On the other hand, if two events can’t occur at the same time, then they’re mutually exclusive. For example, is someone was rolling a die, what is the probability that he would get at least a three? You can’t get a three and something else at the same time – these events are mutually exclusive. (1/6) + (1/6) + (1/6) + (1/6); a probability of (2/3).

Another key concept of probability deals with replacement. In multiple event probability problems, whether or not the event can be “added back to the pool” and potentially recur is important to identify. For example, if you are trying to calculate the probability of picking a certain marble out of a bag, the first is (1/10), and if it isn’t replaced, then the second is (1/9), and so on. Of course if it is replaced, then both your first and second pick carry a probability of (1/10).

To illustrate, let’s work the following problem:  There are five married couples at a dinner party. If the chef was to only select three of the ten guests to test his food, what is the probability that none of them are married to each other?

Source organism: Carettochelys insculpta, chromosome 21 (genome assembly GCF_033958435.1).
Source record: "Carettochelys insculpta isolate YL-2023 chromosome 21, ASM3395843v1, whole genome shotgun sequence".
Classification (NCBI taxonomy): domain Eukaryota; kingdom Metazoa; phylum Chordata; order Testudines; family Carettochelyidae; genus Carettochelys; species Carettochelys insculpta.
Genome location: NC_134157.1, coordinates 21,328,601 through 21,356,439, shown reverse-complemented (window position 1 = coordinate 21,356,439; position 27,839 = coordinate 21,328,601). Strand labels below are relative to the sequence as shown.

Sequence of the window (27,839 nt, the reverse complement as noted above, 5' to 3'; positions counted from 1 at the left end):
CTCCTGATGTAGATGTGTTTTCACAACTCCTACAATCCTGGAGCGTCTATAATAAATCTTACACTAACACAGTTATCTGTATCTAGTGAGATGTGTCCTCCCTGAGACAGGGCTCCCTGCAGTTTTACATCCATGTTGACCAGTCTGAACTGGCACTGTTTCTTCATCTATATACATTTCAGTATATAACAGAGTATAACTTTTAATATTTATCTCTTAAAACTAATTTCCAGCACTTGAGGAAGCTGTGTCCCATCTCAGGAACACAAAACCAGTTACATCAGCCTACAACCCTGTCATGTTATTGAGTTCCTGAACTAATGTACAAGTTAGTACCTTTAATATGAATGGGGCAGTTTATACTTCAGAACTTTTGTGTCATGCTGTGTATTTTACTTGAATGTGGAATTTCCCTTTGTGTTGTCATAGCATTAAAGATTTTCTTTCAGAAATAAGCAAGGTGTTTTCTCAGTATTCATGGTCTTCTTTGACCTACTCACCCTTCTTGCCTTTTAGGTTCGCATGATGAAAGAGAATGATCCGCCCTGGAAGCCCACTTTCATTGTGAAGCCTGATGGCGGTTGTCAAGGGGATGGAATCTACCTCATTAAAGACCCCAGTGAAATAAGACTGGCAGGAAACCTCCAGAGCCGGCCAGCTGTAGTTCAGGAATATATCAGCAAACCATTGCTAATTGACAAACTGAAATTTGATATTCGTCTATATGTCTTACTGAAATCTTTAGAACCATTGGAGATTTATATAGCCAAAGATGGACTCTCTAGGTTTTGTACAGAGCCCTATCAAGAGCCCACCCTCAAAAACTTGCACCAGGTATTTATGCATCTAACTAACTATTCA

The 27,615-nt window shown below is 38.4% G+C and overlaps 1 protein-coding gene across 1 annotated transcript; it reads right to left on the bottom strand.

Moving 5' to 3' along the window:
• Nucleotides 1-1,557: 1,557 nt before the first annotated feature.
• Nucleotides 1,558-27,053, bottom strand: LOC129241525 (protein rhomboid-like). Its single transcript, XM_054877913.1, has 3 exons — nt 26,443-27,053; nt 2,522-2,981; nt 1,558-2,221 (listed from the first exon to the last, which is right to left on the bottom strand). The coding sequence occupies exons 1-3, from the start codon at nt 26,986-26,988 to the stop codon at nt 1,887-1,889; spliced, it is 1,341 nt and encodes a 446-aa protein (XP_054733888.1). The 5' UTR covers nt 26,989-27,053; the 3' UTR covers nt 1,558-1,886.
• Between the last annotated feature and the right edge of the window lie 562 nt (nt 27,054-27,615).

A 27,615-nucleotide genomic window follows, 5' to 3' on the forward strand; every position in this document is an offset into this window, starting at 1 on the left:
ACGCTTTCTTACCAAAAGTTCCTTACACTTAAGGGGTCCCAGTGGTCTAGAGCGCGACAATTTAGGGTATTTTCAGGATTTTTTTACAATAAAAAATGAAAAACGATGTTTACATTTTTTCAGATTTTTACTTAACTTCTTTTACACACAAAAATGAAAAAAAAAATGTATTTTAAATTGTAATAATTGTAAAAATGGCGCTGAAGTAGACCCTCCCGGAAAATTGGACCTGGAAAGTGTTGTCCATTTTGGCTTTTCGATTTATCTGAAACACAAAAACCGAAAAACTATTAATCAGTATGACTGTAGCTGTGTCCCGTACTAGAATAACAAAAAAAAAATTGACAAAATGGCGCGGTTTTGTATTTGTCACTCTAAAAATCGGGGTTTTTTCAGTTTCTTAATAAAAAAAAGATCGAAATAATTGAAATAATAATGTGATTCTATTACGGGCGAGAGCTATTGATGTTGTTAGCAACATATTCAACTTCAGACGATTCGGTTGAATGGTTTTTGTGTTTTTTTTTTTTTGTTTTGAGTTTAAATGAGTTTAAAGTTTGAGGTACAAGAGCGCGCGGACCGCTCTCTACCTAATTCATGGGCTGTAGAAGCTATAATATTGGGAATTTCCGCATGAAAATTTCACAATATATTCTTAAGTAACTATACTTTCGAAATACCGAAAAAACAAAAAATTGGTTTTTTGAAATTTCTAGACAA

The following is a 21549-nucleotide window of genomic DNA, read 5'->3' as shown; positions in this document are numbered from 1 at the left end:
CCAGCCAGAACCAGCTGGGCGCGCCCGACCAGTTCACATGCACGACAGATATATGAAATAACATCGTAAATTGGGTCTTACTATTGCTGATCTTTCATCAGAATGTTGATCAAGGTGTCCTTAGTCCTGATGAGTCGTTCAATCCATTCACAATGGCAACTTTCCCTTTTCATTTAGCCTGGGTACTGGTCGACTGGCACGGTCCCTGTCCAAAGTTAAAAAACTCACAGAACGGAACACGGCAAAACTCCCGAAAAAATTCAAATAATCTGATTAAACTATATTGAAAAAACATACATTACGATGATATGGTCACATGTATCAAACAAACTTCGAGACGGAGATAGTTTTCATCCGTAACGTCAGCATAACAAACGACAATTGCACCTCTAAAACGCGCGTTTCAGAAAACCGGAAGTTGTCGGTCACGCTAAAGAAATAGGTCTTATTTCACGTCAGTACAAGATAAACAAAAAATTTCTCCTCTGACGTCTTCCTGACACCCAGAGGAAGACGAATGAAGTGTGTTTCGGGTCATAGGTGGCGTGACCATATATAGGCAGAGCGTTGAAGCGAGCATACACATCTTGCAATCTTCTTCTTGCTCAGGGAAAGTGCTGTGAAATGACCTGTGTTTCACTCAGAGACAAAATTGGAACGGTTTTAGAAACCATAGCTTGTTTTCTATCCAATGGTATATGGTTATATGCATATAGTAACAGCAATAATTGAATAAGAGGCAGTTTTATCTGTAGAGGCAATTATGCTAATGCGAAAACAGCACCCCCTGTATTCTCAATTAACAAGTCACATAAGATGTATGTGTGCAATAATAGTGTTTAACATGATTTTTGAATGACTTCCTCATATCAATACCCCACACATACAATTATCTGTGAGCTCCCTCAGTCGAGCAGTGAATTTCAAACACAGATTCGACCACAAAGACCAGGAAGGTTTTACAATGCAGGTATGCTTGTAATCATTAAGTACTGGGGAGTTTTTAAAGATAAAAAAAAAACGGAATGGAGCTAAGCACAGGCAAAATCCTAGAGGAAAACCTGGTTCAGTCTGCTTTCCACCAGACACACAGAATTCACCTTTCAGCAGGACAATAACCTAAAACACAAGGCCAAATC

Step 1 – Independent or Mutually Exclusive

Independent because each dinner guest is being selected in three separate events.

Step 2 – Calculate Probabilities

Choice 1 10/10 (A person can’t be married to itself)
Choice 2 8/9 (One couple and one person are eliminated)
Choice 3 6/8 (Two couples and two people are eliminated)

Step 3 – Combine Probabilities

P = (10/10) * (8/9) * (6/8)

P = (2/3)


I’m sure you’ve heard of “saving the best for last.” In this case, we’ve saved the most difficult for last. Combinations and permutations, or the mathematical topic of combinatorics, cover the properties that characterize a set of numbers. The most basic derivative of combinatorics is enumeration. Enumeration is essentially a method of counting all possible ways to arrange elements.